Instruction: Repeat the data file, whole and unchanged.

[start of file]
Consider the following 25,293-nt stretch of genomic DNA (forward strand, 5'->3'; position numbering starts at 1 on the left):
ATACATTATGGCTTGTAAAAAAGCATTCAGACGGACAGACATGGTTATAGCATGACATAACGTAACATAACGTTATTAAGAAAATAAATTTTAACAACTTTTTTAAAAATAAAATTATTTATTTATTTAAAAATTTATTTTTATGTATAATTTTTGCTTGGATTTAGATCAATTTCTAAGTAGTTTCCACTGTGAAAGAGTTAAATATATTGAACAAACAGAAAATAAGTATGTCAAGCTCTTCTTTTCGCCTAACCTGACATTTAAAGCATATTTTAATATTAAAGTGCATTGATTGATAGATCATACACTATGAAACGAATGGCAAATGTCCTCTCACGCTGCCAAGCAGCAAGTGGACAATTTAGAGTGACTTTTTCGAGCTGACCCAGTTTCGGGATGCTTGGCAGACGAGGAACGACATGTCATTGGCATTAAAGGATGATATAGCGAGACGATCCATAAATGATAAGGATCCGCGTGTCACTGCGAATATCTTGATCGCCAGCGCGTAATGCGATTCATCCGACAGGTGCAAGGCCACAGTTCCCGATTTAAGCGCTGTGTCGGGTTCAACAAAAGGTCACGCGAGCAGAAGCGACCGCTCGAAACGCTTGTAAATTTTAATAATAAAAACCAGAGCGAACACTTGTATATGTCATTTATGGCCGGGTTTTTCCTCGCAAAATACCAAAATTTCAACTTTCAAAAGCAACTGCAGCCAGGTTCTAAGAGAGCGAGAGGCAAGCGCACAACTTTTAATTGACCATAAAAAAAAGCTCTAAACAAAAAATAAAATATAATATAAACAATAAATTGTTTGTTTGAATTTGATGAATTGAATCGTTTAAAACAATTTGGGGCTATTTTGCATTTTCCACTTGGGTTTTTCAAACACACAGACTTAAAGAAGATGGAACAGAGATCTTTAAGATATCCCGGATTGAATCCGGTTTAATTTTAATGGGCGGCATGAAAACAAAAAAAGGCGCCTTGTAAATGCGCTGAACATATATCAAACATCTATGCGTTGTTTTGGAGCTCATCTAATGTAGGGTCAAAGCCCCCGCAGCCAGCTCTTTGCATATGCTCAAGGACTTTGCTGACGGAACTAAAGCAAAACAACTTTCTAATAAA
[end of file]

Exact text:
Consider the following 25,293-nt stretch of genomic DNA (forward strand, 5'->3'; position numbering starts at 1 on the left):
ATACATTATGGCTTGTAAAAAAGCATTCAGACGGACAGACATGGTTATAGCATGACATAACGTAACATAACGTTATTAAGAAAATAAATTTTAACAACTTTTTTAAAAATAAAATTATTTATTTATTTAAAAATTTATTTTTATGTATAATTTTTGCTTGGATTTAGATCAATTTCTAAGTAGTTTCCACTGTGAAAGAGTTAAATATATTGAACAAACAGAAAATAAGTATGTCAAGCTCTTCTTTTCGCCTAACCTGACATTTAAAGCATATTTTAATATTAAAGTGCATTGATTGATAGATCATACACTATGAAACGAATGGCAAATGTCCTCTCACGCTGCCAAGCAGCAAGTGGACAATTTAGAGTGACTTTTTCGAGCTGACCCAGTTTCGGGATGCTTGGCAGACGAGGAACGACATGTCATTGGCATTAAAGGATGATATAGCGAGACGATCCATAAATGATAAGGATCCGCGTGTCACTGCGAATATCTTGATCGCCAGCGCGTAATGCGATTCATCCGACAGGTGCAAGGCCACAGTTCCCGATTTAAGCGCTGTGTCGGGTTCAACAAAAGGTCACGCGAGCAGAAGCGACCGCTCGAAACGCTTGTAAATTTTAATAATAAAAACCAGAGCGAACACTTGTATATGTCATTTATGGCCGGGTTTTTCCTCGCAAAATACCAAAATTTCAACTTTCAAAAGCAACTGCAGCCAGGTTCTAAGAGAGCGAGAGGCAAGCGCACAACTTTTAATTGACCATAAAAAAAAGCTCTAAACAAAAAATAAAATATAATATAAACAATAAATTGTTTGTTTGAATTTGATGAATTGAATCGTTTAAAACAATTTGGGGCTATTTTGCATTTTCCACTTGGGTTTTTCAAACACACAGACTTAAAGAAGATGGAACAGAGATCTTTAAGATATCCCGGATTGAATCCGGTTTAATTTTAATGGGCGGCATGAAAACAAAAAAAGGCGCCTTGTAAATGCGCTGAACATATATCAAACATCTATGCGTTGTTTTGGAGCTCATCTAATGTAGGGTCAAAGCCCCCGCAGCCAGCTCTTTGCATATGCTCAAGGACTTTGCTGACGGAACTAAAGCAAAACAACTTTCTAATAAA